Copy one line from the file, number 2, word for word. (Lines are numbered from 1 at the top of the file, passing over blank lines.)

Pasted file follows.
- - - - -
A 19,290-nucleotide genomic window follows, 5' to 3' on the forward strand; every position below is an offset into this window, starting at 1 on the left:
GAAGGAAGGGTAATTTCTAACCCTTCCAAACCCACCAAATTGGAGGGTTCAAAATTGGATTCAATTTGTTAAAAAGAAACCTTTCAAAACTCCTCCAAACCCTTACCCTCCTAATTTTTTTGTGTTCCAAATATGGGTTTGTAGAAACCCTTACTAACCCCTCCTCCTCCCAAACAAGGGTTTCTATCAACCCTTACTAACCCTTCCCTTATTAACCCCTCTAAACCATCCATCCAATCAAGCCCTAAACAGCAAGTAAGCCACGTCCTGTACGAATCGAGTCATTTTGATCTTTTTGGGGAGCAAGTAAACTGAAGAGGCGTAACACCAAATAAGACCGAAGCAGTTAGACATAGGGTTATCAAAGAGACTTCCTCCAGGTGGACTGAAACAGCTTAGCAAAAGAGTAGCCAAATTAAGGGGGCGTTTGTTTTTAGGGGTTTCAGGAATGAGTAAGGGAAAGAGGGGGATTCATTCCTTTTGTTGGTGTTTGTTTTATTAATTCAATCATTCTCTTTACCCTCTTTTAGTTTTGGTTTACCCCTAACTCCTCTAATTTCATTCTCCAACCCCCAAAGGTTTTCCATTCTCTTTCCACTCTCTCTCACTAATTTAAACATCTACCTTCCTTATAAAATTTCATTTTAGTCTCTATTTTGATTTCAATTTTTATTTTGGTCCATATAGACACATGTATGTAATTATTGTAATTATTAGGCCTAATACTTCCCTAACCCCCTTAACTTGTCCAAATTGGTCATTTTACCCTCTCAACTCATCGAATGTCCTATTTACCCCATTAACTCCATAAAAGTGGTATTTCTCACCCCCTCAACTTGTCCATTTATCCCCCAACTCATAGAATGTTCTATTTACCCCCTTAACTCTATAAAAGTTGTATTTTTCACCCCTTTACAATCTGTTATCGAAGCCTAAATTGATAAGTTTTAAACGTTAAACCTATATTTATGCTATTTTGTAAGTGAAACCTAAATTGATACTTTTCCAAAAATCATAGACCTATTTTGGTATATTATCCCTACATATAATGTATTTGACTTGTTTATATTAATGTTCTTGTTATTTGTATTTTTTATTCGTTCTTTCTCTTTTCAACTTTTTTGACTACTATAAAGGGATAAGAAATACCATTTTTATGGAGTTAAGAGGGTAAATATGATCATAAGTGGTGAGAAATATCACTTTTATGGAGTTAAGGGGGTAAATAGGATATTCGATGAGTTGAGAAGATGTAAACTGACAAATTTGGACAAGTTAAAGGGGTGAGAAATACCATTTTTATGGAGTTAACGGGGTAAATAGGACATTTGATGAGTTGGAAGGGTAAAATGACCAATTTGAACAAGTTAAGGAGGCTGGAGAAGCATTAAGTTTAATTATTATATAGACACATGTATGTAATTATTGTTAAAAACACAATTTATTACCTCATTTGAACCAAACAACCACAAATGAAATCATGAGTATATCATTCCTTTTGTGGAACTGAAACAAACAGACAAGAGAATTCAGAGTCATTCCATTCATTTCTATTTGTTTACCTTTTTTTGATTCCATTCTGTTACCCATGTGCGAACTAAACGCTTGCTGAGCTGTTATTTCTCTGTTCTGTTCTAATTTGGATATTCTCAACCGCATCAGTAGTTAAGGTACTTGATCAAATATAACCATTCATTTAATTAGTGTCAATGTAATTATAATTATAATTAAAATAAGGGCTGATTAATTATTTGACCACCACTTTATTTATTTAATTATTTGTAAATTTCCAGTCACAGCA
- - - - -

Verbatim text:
GAAGGAAGGGTAATTTCTAACCCTTCCAAACCCACCAAATTGGAGGGTTCAAAATTGGATTCAATTTGTTAAAAAGAAACCTTTCAAAACTCCTCCAAACCCTTACCCTCCTAATTTTTTTGTGTTCCAAATATGGGTTTGTAGAAACCCTTACTAACCCCTCCTCCTCCCAAACAAGGGTTTCTATCAACCCTTACTAACCCTTCCCTTATTAACCCCTCTAAACCATCCATCCAATCAAGCCCTAAACAGCAAGTAAGCCACGTCCTGTACGAATCGAGTCATTTTGATCTTTTTGGGGAGCAAGTAAACTGAAGAGGCGTAACACCAAATAAGACCGAAGCAGTTAGACATAGGGTTATCAAAGAGACTTCCTCCAGGTGGACTGAAACAGCTTAGCAAAAGAGTAGCCAAATTAAGGGGGCGTTTGTTTTTAGGGGTTTCAGGAATGAGTAAGGGAAAGAGGGGGATTCATTCCTTTTGTTGGTGTTTGTTTTATTAATTCAATCATTCTCTTTACCCTCTTTTAGTTTTGGTTTACCCCTAACTCCTCTAATTTCATTCTCCAACCCCCAAAGGTTTTCCATTCTCTTTCCACTCTCTCTCACTAATTTAAACATCTACCTTCCTTATAAAATTTCATTTTAGTCTCTATTTTGATTTCAATTTTTATTTTGGTCCATATAGACACATGTATGTAATTATTGTAATTATTAGGCCTAATACTTCCCTAACCCCCTTAACTTGTCCAAATTGGTCATTTTACCCTCTCAACTCATCGAATGTCCTATTTACCCCATTAACTCCATAAAAGTGGTATTTCTCACCCCCTCAACTTGTCCATTTATCCCCCAACTCATAGAATGTTCTATTTACCCCCTTAACTCTATAAAAGTTGTATTTTTCACCCCTTTACAATCTGTTATCGAAGCCTAAATTGATAAGTTTTAAACGTTAAACCTATATTTATGCTATTTTGTAAGTGAAACCTAAATTGATACTTTTCCAAAAATCATAGACCTATTTTGGTATATTATCCCTACATATAATGTATTTGACTTGTTTATATTAATGTTCTTGTTATTTGTATTTTTTATTCGTTCTTTCTCTTTTCAACTTTTTTGACTACTATAAAGGGATAAGAAATACCATTTTTATGGAGTTAAGAGGGTAAATATGATCATAAGTGGTGAGAAATATCACTTTTATGGAGTTAAGGGGGTAAATAGGATATTCGATGAGTTGAGAAGATGTAAACTGACAAATTTGGACAAGTTAAAGGGGTGAGAAATACCATTTTTATGGAGTTAACGGGGTAAATAGGACATTTGATGAGTTGGAAGGGTAAAATGACCAATTTGAACAAGTTAAGGAGGCTGGAGAAGCATTAAGTTTAATTATTATATAGACACATGTATGTAATTATTGTTAAAAACACAATTTATTACCTCATTTGAACCAAACAACCACAAATGAAATCATGAGTATATCATTCCTTTTGTGGAACTGAAACAAACAGACAAGAGAATTCAGAGTCATTCCATTCATTTCTATTTGTTTACCTTTTTTTGATTCCATTCTGTTACCCATGTGCGAACTAAACGCTTGCTGAGCTGTTATTTCTCTGTTCTGTTCTAATTTGGATATTCTCAACCGCATCAGTAGTTAAGGTACTTGATCAAATATAACCATTCATTTAATTAGTGTCAATGTAATTATAATTATAATTAAAATAAGGGCTGATTAATTATTTGACCACCACTTTATTTATTTAATTATTTGTAAATTTCCAGTCACAGCA